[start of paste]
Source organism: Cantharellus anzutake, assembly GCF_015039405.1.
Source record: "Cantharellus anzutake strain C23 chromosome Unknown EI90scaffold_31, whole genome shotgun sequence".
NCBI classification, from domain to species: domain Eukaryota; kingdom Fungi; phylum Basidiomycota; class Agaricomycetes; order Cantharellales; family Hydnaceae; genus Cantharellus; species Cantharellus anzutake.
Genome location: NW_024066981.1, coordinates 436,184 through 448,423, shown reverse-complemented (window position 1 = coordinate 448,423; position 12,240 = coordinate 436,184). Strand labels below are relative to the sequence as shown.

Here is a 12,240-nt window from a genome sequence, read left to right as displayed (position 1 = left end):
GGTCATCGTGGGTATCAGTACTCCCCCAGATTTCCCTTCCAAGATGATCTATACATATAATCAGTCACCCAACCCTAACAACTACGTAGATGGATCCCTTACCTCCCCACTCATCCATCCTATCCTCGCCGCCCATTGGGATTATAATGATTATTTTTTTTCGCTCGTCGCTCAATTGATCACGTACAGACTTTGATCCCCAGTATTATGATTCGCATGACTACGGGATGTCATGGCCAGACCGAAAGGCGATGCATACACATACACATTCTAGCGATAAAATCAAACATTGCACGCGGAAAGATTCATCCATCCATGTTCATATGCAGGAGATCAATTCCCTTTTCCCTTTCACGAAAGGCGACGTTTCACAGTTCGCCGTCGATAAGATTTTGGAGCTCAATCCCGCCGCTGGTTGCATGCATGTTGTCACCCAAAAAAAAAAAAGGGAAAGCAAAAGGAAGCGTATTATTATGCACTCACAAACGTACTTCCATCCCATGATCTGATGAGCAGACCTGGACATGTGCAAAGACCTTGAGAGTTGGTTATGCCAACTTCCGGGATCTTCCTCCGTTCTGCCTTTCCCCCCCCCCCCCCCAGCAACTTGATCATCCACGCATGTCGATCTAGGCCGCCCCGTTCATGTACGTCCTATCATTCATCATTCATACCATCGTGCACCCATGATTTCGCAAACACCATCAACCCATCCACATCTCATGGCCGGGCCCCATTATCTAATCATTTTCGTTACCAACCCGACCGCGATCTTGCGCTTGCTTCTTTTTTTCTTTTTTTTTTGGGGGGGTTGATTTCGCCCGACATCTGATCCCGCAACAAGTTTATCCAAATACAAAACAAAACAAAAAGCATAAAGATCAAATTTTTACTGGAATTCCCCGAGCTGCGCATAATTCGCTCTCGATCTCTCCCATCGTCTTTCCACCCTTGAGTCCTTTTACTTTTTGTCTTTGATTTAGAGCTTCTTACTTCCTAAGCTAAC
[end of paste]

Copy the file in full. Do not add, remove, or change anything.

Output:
Source organism: Cantharellus anzutake, assembly GCF_015039405.1.
Source record: "Cantharellus anzutake strain C23 chromosome Unknown EI90scaffold_31, whole genome shotgun sequence".
NCBI classification, from domain to species: domain Eukaryota; kingdom Fungi; phylum Basidiomycota; class Agaricomycetes; order Cantharellales; family Hydnaceae; genus Cantharellus; species Cantharellus anzutake.
Genome location: NW_024066981.1, coordinates 436,184 through 448,423, shown reverse-complemented (window position 1 = coordinate 448,423; position 12,240 = coordinate 436,184). Strand labels below are relative to the sequence as shown.

Here is a 12,240-nt window from a genome sequence, read left to right as displayed (position 1 = left end):
GGTCATCGTGGGTATCAGTACTCCCCCAGATTTCCCTTCCAAGATGATCTATACATATAATCAGTCACCCAACCCTAACAACTACGTAGATGGATCCCTTACCTCCCCACTCATCCATCCTATCCTCGCCGCCCATTGGGATTATAATGATTATTTTTTTTCGCTCGTCGCTCAATTGATCACGTACAGACTTTGATCCCCAGTATTATGATTCGCATGACTACGGGATGTCATGGCCAGACCGAAAGGCGATGCATACACATACACATTCTAGCGATAAAATCAAACATTGCACGCGGAAAGATTCATCCATCCATGTTCATATGCAGGAGATCAATTCCCTTTTCCCTTTCACGAAAGGCGACGTTTCACAGTTCGCCGTCGATAAGATTTTGGAGCTCAATCCCGCCGCTGGTTGCATGCATGTTGTCACCCAAAAAAAAAAAAGGGAAAGCAAAAGGAAGCGTATTATTATGCACTCACAAACGTACTTCCATCCCATGATCTGATGAGCAGACCTGGACATGTGCAAAGACCTTGAGAGTTGGTTATGCCAACTTCCGGGATCTTCCTCCGTTCTGCCTTTCCCCCCCCCCCCCCCAGCAACTTGATCATCCACGCATGTCGATCTAGGCCGCCCCGTTCATGTACGTCCTATCATTCATCATTCATACCATCGTGCACCCATGATTTCGCAAACACCATCAACCCATCCACATCTCATGGCCGGGCCCCATTATCTAATCATTTTCGTTACCAACCCGACCGCGATCTTGCGCTTGCTTCTTTTTTTCTTTTTTTTTTGGGGGGGTTGATTTCGCCCGACATCTGATCCCGCAACAAGTTTATCCAAATACAAAACAAAACAAAAAGCATAAAGATCAAATTTTTACTGGAATTCCCCGAGCTGCGCATAATTCGCTCTCGATCTCTCCCATCGTCTTTCCACCCTTGAGTCCTTTTACTTTTTGTCTTTGATTTAGAGCTTCTTACTTCCTAAGCTAAC